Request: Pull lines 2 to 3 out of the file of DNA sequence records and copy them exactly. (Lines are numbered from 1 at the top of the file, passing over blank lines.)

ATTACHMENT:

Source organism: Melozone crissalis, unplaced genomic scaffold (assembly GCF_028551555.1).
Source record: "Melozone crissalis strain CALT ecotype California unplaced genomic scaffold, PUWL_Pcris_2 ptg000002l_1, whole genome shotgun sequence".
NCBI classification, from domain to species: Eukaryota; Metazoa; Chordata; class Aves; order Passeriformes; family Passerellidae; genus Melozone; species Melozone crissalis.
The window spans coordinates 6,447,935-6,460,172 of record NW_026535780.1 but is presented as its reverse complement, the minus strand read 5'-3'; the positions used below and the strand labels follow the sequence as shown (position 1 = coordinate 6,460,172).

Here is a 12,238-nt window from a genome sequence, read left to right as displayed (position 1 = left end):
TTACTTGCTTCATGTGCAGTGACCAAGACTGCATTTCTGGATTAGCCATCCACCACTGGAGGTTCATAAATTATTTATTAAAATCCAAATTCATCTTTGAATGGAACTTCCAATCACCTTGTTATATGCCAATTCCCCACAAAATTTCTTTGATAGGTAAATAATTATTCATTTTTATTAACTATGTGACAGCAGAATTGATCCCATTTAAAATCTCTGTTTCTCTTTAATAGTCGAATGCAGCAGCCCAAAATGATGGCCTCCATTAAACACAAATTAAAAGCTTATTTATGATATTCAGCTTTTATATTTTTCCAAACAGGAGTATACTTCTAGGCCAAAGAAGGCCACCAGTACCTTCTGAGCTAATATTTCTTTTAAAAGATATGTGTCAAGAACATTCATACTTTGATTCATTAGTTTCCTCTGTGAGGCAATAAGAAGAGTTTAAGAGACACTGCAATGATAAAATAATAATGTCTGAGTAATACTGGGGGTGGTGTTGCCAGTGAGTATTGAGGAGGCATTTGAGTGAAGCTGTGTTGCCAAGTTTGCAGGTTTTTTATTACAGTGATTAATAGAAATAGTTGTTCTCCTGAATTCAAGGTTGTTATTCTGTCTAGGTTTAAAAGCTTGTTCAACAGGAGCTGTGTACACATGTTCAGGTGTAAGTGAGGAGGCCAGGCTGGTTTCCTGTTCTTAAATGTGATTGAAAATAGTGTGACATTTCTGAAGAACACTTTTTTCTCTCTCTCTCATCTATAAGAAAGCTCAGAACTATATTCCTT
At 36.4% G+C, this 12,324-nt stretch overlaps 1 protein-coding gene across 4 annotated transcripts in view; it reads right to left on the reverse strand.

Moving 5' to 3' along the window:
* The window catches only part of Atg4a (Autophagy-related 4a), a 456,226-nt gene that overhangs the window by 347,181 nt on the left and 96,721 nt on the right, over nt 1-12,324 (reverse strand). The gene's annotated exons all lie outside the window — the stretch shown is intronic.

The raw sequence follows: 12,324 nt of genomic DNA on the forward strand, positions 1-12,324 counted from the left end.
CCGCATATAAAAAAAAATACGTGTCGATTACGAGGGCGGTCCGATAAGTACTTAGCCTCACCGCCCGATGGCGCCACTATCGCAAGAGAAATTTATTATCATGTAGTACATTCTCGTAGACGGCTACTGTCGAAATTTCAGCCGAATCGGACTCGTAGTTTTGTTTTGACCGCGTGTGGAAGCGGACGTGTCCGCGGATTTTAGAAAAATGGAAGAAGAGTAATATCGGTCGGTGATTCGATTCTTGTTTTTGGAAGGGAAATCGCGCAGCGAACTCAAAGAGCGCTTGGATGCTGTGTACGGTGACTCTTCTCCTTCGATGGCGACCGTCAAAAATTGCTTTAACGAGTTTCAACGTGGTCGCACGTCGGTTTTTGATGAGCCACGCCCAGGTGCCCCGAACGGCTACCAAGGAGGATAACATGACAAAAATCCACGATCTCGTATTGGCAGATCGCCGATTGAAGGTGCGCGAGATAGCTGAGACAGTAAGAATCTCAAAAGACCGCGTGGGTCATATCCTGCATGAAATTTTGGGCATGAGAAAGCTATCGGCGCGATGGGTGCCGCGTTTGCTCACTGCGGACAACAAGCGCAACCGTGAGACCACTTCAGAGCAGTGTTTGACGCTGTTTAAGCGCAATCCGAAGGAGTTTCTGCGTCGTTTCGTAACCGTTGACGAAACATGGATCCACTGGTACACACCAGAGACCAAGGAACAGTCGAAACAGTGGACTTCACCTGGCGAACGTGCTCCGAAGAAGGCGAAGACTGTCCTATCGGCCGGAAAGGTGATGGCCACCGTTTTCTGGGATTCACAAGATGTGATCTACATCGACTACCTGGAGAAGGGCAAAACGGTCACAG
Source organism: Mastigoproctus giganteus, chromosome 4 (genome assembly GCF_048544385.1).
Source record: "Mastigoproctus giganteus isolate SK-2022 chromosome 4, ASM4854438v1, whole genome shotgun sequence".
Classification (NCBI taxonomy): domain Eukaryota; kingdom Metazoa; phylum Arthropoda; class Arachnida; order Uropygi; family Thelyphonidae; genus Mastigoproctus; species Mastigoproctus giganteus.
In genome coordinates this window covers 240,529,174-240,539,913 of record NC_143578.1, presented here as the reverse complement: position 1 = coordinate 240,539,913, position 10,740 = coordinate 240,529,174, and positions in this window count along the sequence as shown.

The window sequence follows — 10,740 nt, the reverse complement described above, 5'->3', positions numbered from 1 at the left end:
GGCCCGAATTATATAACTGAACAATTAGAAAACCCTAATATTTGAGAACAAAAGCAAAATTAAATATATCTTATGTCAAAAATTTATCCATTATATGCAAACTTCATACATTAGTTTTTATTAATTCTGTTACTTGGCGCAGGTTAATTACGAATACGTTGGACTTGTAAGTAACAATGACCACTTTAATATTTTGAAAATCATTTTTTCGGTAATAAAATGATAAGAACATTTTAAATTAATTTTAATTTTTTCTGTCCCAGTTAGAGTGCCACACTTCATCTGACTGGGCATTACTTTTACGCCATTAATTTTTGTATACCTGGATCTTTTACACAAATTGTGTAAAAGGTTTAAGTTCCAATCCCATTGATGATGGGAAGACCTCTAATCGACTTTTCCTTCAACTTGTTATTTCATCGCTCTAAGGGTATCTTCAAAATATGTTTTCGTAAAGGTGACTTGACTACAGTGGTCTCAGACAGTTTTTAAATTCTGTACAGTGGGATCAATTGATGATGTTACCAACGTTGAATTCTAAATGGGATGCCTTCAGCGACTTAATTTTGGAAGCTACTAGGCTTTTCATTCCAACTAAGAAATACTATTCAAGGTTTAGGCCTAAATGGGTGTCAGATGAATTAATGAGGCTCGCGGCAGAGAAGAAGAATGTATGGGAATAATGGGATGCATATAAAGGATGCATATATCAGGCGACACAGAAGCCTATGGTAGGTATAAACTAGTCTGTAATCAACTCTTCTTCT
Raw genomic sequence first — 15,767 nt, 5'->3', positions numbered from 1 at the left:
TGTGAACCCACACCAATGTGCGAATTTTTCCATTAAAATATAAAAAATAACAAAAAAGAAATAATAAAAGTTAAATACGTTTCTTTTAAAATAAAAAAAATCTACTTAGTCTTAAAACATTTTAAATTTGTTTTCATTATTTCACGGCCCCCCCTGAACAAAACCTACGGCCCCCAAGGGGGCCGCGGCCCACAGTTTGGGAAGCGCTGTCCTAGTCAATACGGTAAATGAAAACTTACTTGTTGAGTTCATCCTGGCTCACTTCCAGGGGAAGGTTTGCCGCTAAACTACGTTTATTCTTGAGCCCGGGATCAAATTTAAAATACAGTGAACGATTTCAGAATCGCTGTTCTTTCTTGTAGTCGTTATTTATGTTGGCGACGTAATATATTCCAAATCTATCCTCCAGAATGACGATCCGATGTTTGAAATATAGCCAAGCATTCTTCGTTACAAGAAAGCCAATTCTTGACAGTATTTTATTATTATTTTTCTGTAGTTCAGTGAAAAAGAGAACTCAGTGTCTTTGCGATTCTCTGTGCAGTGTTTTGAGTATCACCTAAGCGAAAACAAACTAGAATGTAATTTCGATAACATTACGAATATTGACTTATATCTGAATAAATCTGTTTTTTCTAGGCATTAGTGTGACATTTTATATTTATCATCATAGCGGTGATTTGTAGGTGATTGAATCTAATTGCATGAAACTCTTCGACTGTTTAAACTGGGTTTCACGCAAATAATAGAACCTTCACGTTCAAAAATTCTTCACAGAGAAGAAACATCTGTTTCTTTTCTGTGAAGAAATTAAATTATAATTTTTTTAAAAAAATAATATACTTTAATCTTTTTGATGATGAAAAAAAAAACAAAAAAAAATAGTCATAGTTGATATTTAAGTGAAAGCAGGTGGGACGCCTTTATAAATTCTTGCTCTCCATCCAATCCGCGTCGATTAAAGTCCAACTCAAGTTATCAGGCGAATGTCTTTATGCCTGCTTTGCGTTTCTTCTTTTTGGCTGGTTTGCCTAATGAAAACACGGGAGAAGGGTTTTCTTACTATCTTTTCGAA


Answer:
Source record: "Melozone crissalis strain CALT ecotype California unplaced genomic scaffold, PUWL_Pcris_2 ptg000002l_1, whole genome shotgun sequence".
NCBI classification, from domain to species: Eukaryota; Metazoa; Chordata; class Aves; order Passeriformes; family Passerellidae; genus Melozone; species Melozone crissalis.